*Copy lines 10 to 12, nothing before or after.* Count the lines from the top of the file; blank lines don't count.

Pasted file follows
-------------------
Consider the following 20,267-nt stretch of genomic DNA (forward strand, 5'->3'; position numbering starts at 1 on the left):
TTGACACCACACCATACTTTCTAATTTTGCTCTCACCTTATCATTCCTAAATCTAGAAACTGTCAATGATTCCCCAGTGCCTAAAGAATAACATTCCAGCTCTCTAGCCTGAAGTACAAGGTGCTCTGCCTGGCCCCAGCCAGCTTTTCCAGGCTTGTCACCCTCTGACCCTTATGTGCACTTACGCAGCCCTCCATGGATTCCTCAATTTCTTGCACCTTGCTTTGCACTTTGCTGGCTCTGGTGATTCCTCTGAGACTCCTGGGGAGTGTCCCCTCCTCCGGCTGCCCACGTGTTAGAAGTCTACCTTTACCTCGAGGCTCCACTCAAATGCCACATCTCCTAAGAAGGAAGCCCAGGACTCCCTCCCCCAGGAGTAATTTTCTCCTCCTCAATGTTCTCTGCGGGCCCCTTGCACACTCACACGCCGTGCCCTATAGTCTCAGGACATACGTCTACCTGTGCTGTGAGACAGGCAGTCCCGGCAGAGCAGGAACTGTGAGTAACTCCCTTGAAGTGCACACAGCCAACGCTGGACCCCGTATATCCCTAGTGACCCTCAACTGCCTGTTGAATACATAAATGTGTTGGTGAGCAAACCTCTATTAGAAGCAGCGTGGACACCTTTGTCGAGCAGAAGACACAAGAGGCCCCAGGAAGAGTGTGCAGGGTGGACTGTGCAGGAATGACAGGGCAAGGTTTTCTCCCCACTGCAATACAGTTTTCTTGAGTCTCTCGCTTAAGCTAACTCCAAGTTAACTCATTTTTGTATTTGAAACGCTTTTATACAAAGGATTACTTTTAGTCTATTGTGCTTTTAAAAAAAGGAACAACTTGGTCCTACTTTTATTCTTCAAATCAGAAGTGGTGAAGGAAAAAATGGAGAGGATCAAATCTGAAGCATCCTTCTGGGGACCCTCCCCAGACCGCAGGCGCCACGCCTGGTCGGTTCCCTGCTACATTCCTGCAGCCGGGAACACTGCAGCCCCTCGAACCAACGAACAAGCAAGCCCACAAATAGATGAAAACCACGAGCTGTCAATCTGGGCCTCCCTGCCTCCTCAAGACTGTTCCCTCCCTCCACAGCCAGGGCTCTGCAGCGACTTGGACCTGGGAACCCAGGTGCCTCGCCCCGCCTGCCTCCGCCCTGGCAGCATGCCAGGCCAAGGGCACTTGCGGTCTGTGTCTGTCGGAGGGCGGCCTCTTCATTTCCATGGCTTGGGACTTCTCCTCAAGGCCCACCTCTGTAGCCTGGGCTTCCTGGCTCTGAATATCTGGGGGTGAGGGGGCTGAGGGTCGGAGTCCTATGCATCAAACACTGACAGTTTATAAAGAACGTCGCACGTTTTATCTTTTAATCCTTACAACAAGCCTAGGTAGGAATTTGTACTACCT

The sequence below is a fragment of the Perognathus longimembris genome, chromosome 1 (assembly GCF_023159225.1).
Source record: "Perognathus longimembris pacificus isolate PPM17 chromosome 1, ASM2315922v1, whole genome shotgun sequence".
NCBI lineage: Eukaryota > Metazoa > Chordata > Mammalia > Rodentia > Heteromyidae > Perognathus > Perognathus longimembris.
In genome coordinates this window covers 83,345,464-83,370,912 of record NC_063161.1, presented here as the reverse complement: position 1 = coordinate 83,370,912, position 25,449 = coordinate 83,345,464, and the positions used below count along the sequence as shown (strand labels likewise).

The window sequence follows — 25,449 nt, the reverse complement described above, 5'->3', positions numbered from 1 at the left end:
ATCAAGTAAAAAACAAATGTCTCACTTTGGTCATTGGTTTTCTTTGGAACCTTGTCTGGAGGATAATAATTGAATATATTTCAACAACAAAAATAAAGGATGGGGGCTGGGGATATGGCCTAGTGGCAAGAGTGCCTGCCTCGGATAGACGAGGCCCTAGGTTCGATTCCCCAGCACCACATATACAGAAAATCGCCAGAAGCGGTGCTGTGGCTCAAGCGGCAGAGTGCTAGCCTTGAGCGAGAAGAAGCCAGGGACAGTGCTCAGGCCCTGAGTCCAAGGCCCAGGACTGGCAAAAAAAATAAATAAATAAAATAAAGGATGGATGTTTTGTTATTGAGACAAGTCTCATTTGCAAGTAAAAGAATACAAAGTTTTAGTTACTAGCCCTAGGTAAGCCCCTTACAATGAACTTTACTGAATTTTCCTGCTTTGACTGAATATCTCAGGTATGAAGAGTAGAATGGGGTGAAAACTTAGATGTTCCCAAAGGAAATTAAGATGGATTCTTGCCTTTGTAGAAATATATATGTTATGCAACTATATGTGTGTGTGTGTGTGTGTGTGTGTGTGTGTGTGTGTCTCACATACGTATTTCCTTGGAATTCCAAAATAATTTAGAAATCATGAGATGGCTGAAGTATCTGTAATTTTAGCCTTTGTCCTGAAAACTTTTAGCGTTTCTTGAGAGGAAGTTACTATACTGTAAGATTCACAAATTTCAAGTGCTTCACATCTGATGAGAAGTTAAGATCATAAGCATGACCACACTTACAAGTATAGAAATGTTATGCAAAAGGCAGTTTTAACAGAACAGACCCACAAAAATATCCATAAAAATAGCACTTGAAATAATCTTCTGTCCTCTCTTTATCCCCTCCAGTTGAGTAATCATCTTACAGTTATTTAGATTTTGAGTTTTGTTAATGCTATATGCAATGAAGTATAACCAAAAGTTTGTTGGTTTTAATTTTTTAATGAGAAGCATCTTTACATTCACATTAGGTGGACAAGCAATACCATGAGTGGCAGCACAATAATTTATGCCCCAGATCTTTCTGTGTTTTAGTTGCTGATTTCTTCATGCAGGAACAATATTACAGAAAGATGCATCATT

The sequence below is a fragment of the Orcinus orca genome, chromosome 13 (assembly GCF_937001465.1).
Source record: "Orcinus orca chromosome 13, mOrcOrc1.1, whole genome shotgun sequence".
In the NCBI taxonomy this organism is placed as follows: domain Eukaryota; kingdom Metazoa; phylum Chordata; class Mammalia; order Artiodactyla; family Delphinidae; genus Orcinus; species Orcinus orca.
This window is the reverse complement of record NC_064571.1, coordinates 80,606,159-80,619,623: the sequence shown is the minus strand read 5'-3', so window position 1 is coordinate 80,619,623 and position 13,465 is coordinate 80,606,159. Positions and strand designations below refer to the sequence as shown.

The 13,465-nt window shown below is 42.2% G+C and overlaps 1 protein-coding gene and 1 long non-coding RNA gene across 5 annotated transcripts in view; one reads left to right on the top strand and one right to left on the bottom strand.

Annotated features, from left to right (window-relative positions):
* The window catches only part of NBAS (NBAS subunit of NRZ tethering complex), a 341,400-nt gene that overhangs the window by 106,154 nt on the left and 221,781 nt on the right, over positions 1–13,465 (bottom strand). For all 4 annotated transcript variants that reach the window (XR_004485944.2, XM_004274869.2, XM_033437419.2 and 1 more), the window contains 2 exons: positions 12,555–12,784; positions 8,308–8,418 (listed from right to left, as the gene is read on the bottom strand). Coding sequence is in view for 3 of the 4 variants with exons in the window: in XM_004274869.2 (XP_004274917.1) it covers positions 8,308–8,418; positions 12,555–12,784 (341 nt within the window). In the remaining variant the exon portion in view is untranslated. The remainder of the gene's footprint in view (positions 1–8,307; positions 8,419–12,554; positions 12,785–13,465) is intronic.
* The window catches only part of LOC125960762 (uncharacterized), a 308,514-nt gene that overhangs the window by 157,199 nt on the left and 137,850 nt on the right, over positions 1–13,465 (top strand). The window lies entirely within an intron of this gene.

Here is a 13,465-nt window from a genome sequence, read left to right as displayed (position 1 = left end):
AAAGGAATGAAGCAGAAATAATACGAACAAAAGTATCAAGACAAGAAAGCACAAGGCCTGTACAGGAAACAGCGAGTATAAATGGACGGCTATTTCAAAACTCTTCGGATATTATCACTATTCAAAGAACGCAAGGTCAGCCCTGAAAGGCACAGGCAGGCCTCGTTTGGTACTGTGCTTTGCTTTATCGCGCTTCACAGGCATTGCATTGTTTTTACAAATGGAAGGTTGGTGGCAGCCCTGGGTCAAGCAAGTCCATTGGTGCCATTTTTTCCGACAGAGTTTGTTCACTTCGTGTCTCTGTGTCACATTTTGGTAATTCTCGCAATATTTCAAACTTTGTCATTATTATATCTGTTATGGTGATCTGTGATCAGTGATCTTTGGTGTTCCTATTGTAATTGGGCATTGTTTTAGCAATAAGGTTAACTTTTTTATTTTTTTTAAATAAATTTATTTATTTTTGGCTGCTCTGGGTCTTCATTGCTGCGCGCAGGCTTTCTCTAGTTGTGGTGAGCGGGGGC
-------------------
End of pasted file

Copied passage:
Source record: "Orcinus orca chromosome 13, mOrcOrc1.1, whole genome shotgun sequence".
In the NCBI taxonomy this organism is placed as follows: domain Eukaryota; kingdom Metazoa; phylum Chordata; class Mammalia; order Artiodactyla; family Delphinidae; genus Orcinus; species Orcinus orca.
This window is the reverse complement of record NC_064571.1, coordinates 80,606,159-80,619,623: the sequence shown is the minus strand read 5'-3', so window position 1 is coordinate 80,619,623 and position 13,465 is coordinate 80,606,159. Positions and strand designations below refer to the sequence as shown.